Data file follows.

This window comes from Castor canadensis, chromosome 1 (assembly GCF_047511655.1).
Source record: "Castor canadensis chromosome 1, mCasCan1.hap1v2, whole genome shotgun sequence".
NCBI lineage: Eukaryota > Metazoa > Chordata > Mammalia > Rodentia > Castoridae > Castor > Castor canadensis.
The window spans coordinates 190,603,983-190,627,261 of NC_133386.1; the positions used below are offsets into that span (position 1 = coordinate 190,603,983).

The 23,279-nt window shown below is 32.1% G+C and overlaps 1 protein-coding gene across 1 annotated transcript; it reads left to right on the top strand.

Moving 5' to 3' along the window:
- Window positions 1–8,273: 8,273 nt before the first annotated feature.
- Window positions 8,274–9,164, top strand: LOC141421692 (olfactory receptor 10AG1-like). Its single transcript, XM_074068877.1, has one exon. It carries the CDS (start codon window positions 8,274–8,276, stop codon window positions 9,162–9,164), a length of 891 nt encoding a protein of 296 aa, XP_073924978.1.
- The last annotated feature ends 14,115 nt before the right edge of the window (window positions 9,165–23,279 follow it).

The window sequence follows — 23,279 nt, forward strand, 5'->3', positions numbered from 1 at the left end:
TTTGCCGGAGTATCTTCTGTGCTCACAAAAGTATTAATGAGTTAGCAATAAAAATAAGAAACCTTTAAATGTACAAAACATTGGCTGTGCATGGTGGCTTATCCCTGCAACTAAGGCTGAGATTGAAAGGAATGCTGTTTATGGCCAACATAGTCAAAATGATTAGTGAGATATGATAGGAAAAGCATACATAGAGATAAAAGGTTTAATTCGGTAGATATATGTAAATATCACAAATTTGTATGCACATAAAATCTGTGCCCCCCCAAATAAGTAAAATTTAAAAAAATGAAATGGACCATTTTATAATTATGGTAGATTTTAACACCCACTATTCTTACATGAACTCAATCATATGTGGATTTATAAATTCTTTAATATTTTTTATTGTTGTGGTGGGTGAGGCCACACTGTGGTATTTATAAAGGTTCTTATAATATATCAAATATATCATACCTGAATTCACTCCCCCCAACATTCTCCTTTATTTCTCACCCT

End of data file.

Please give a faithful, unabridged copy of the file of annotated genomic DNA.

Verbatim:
This window comes from Castor canadensis, chromosome 1 (assembly GCF_047511655.1).
Source record: "Castor canadensis chromosome 1, mCasCan1.hap1v2, whole genome shotgun sequence".
NCBI lineage: Eukaryota > Metazoa > Chordata > Mammalia > Rodentia > Castoridae > Castor > Castor canadensis.
The window spans coordinates 190,603,983-190,627,261 of NC_133386.1; the positions used below are offsets into that span (position 1 = coordinate 190,603,983).

The 23,279-nt window shown below is 32.1% G+C and overlaps 1 protein-coding gene across 1 annotated transcript; it reads left to right on the top strand.

Moving 5' to 3' along the window:
- Window positions 1–8,273: 8,273 nt before the first annotated feature.
- Window positions 8,274–9,164, top strand: LOC141421692 (olfactory receptor 10AG1-like). Its single transcript, XM_074068877.1, has one exon. It carries the CDS (start codon window positions 8,274–8,276, stop codon window positions 9,162–9,164), a length of 891 nt encoding a protein of 296 aa, XP_073924978.1.
- The last annotated feature ends 14,115 nt before the right edge of the window (window positions 9,165–23,279 follow it).

The window sequence follows — 23,279 nt, forward strand, 5'->3', positions numbered from 1 at the left end:
TTTGCCGGAGTATCTTCTGTGCTCACAAAAGTATTAATGAGTTAGCAATAAAAATAAGAAACCTTTAAATGTACAAAACATTGGCTGTGCATGGTGGCTTATCCCTGCAACTAAGGCTGAGATTGAAAGGAATGCTGTTTATGGCCAACATAGTCAAAATGATTAGTGAGATATGATAGGAAAAGCATACATAGAGATAAAAGGTTTAATTCGGTAGATATATGTAAATATCACAAATTTGTATGCACATAAAATCTGTGCCCCCCCAAATAAGTAAAATTTAAAAAAATGAAATGGACCATTTTATAATTATGGTAGATTTTAACACCCACTATTCTTACATGAACTCAATCATATGTGGATTTATAAATTCTTTAATATTTTTTATTGTTGTGGTGGGTGAGGCCACACTGTGGTATTTATAAAGGTTCTTATAATATATCAAATATATCATACCTGAATTCACTCCCCCCAACATTCTCCTTTATTTCTCACCCT